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German television group ProSiebenSat.1 is asking Hollywood to cut it some slack.
The broadcast giant, which currently has volume or output deals with four Hollywood studios, is looking to renegotiate terms as profits and revenue slump in its core German free-TV business.
ProSiebenSat.1’s results, reported this week, showed that net profit for the first nine months of 2018 was down 8 percent and revenue off 3 percent compared to the same period last year. The group, which operates several free and pay-TV channels in Germany, says it now expects full-year revenue to drop in the “low-single-digit percentage range” to around €4 billion ($4.58 billion).
ProSiebenSat.1 CEO Max Conze said the company was now reviewing its existing U.S. studio contracts to see if they can be renegotiated.
“ProSiebenSat.1 has approached the respective licensors in order to achieve relevant improvements in the scope of rights and/or volume inflow for license volumes both from existing agreements and for future agreements,” he said.
ProSiebenSat.1 has successfully closed a new licensing deal with Warner Bros. and is looking to do the same with its other Hollywood partners. The German group also has licensing deals in place with CBS, Disney and Fox, which require ProSiebenSat.1 to take a certain number of films and TV series from the U.S. studios.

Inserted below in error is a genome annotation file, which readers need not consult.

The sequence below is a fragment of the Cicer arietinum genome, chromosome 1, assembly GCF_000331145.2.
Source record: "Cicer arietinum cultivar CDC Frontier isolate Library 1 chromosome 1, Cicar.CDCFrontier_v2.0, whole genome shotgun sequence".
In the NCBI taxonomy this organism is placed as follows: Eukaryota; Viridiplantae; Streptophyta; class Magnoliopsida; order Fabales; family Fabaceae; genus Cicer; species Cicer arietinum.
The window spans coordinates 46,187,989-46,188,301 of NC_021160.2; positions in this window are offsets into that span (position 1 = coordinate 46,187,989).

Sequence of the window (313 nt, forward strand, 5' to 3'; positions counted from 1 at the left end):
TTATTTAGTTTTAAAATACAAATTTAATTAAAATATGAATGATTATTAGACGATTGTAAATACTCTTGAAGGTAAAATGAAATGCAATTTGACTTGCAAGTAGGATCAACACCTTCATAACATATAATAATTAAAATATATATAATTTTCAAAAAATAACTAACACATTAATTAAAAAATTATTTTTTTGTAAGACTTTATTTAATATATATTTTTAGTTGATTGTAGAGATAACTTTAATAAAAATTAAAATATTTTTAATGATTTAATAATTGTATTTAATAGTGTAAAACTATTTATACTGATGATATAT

The German group is one of the biggest buyers of U.S. series worldwide and, for years, a steady source of licensing revenue for its studio partners. ProSiebenSat.1’s German channels are packed with U.S. series, such as Warner Bros.-produced The Big Bang Theory and The Flash and CBS’ NCIS franchise. But American series are not the ratings guarantor they once were, as viewers desert to streaming services such as Netflix and Amazon Prime.
German audiences, following a pattern seen across Europe, are also shifting to more local series and shows. Red Arrow, ProSiebenSat.1’s content arm, said it will be plowing money into the development and production of local shows and hopes to increase the company’s share of local content commissions from 13 percent today to more than 30 percent over the next five years.
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